The next morning the angels told Lot to gather up his family and get out of Sodom in a hurry, because the LORD GOD had sent them to destroy the five cities of the plains, because the stench of their sins had reached Heaven itself. Lot first, rushed out to tell his daughter’s fianc├ęs about the pending doom of Sodom, however, the young men didn’t believe him, thinking that it was a joke (Vs.12-14).
    Early the next morning, with the clock running out on Sodom and the other cities, the angels became more insistent that they make haste for the city limits, if they wished to accept the mercy of GOD’s salvation and favor. Yet and still they had to end up, quite literally, dragging Lot and his family out of this sinful metropolis.
    For Abraham’s sake, GOD had granted Lot and his family mercy, and even then, they, for the most part, were reluctant to accept it. In verses 18-20 we see Lot still trying to inject his own “human ingenuity” into GOD’s plan. There he tells the angels that he “cannot” go to the mountains where the angels of GOD were trying to carry them to salvation. In other words, he may as well have been saying to GOD, “I cannot obey YOU. I do not trust or have faith in YOUR plan for my life”. And so he insisted on stopping short of “the total salvation process”. He believed that “his own plan would save him”, not GOD’s. Don’t y’all miss that!
    When we decide to choose to go our own way, the LORD will most certainly allow us to do it. What we see in verse 21 is precisely that, as the angel grants Lot his request to go his own way, and from that day forward, the place Lot chose to go to, was called “Zoar”, which means “a little one”.
    Before that time, the area of Zoar had been a part of the city of Bela, which was destroyed along with Sodom, Gomorrah, Admah, and Zeboim. Zoar would forever stand as a reminder to future Israelites of the fate of Lot, as he was reluctantly dragged to safety, and “fell short” of the destination (salvation plan) that was chosen for him by the LORD.
    By sunrise Lot had reached his destination and the LORD rained down burning sulfur from the sky and destroyed all forms of life, including all of the people, animals, and plants which existed in all of the five cities of the plains of Canaan. Lot’s wife, who was equally reluctant to leave the plains area, turned for one last look, and scripture now famously records that, “she became a pillar of salt”.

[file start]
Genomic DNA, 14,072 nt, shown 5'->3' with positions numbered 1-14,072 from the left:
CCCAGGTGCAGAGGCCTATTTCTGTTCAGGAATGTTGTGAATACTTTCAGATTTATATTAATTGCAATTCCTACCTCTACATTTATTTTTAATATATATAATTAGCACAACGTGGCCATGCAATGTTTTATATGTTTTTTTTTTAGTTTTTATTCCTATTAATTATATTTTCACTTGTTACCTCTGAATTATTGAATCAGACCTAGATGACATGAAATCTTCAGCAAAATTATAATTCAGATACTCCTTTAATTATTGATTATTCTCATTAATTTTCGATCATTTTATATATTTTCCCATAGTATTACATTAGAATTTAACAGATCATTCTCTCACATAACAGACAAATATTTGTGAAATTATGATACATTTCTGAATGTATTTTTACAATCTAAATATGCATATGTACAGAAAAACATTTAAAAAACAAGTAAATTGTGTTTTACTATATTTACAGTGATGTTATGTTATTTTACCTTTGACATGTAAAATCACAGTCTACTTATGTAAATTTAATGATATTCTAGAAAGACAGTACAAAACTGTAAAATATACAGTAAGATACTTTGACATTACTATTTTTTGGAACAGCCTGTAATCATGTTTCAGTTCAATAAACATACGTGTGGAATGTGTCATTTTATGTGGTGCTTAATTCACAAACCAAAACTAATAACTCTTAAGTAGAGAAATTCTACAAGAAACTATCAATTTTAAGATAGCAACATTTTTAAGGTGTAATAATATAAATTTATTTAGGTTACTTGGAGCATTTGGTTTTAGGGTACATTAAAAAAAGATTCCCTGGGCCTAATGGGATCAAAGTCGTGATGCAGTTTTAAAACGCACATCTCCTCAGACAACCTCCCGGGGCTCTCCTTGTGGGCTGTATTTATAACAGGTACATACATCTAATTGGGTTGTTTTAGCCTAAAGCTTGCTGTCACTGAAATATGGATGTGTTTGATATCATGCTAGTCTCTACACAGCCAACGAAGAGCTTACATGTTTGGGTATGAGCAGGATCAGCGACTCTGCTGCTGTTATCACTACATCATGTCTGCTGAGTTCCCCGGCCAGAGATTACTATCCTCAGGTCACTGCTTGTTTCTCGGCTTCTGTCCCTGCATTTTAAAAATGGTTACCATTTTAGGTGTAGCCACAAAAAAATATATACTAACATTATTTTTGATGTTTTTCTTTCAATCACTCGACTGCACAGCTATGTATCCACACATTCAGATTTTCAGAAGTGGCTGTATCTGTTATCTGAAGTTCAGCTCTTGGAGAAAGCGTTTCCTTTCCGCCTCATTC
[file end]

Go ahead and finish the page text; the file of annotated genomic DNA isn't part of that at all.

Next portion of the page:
Lot’s faith failed him in his time of distress because it had been weakened due to his lingering in an unGODly atmosphere (Sodom) for so long. If we remain in an unGODly atmosphere over an extended period of time, ultimately that atmosphere is going to negatively influence us more than we are going to be able to positively influence it. That is why JESUS commanded HIS disciples not to linger in places where people are impervious to HIS message, or, resisted the life-saving knowledge and instructions found in HIS Word (Matthew 10:14, Mark 6:11, Luke 9:5).
    Even though GOD spared Lot’s life for Abraham’s sake, the effects of Lot’s weakened faith in GOD would continue to “run its course”, heaping upon him, many consequences, as a result of his bad choices and decision-making, in a place where Lot himself, had chosen to go (Vs.30-38). His weak faith had left the door open for satan to re-enter his family environment and structure in the mountains of Zoar, and he caused Lot’s daughters to come up with “an incestuous plot” to become pregnant by him, while he was in a drunken stupor on consecutive nights.  

A Sunday school lesson by,
Larry D. Alexander





                                 
                                           LARRY DALEXANDER- Official Website

 


Friday, August 23, 2019


WEEKLY SUNDAY SCHOOL LESSON
An international Sunday school lesson commentary
For Sunday August 25, 2019

Over 210,000 readers worldwide
larrydalexander.blogspot.com

MARRIAGE: A COVENANT OF MUTUAL LOVE
(SPIRIT-guided relationships between husbands and wives, and children)
(Ephesians 5:21-6:4)

   In Ephesians 5:21-6:4, the Apostle Paul teaches on how to be controlled by the HOLY SPIRIT at home as he turns his focus to the two most important family life relationships, “husband and wife”, and “parents and children”. Here he defines how we should all strive to live as children walking in the light of CHRIST at home, as well as in the Church. In fact, what we do Monday through Saturday in our homes, and on our jobs away from the Church house, is more of testament to how we love and worship GOD, than what we do in the Church house on Sunday morning.